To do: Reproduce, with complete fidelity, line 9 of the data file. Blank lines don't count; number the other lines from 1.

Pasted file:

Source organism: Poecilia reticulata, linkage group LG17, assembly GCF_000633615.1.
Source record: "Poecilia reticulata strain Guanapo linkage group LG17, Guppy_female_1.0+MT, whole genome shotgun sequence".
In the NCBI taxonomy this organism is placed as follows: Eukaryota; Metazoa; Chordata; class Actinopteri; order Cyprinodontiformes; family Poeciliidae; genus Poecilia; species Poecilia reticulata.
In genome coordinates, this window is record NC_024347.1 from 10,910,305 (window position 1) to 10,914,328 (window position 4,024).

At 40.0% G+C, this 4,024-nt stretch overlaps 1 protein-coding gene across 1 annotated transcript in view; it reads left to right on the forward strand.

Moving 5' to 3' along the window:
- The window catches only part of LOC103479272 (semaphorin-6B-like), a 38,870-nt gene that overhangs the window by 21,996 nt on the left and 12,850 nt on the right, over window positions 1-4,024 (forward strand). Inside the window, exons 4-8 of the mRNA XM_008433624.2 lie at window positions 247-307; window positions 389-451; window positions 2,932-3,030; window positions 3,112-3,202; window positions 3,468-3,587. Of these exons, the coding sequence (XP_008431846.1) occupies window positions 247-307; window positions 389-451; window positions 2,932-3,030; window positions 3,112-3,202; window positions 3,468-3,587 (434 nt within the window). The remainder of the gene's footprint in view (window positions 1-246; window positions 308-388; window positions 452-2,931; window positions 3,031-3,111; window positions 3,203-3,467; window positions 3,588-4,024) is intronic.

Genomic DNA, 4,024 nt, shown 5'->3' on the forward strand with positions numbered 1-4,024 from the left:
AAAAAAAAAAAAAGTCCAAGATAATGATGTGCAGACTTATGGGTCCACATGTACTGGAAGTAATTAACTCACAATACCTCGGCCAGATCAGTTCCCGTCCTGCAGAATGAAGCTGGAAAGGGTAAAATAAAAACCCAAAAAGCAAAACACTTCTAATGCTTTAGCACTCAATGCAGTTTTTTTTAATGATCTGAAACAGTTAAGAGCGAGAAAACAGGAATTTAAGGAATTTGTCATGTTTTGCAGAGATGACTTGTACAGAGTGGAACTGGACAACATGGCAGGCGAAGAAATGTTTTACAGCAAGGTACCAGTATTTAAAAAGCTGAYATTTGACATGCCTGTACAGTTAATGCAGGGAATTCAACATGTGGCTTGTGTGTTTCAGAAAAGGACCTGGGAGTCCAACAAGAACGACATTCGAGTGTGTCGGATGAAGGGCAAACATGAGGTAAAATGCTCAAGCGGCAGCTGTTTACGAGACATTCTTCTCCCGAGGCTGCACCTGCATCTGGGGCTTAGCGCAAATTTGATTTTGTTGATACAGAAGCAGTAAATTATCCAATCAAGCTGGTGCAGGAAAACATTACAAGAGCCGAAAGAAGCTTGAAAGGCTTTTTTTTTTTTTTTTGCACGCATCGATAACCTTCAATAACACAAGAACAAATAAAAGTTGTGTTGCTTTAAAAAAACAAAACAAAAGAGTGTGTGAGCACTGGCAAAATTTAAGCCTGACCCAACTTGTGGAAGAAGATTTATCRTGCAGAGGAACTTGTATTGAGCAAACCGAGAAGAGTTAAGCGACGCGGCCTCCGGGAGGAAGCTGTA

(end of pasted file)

AAAAAAAAAAAAAGTCCAAGATAATGATGTGCAGACTTATGGGTCCACATGTACTGGAAGTAATTAACTCACAATACCTCGGCCAGATCAGTTCCCGTCCTGCAGAATGAAGCTGGAAAGGGTAAAATAAAAACCCAAAAAGCAAAACACTTCTAATGCTTTAGCACTCAATGCAGTTTTTTTTAATGATCTGAAACAGTTAAGAGCGAGAAAACAGGAATTTAAGGAATTTGTCATGTTTTGCAGAGATGACTTGTACAGAGTGGAACTGGACAACATGGCAGGCGAAGAAATGTTTTACAGCAAGGTACCAGTATTTAAAAAGCTGAYATTTGACATGCCTGTACAGTTAATGCAGGGAATTCAACATGTGGCTTGTGTGTTTCAGAAAAGGACCTGGGAGTCCAACAAGAACGACATTCGAGTGTGTCGGATGAAGGGCAAACATGAGGTAAAATGCTCAAGCGGCAGCTGTTTACGAGACATTCTTCTCCCGAGGCTGCACCTGCATCTGGGGCTTAGCGCAAATTTGATTTTGTTGATACAGAAGCAGTAAATTATCCAATCAAGCTGGTGCAGGAAAACATTACAAGAGCCGAAAGAAGCTTGAAAGGCTTTTTTTTTTTTTTTTGCACGCATCGATAACCTTCAATAACACAAGAACAAATAAAAGTTGTGTTGCTTTAAAAAAACAAAACAAAAGAGTGTGTGAGCACTGGCAAAATTTAAGCCTGACCCAACTTGTGGAAGAAGATTTATCRTGCAGAGGAACTTGTATTGAGCAAACCGAGAAGAGTTAAGCGACGCGGCCTCCGGGAGGAAGCTGTA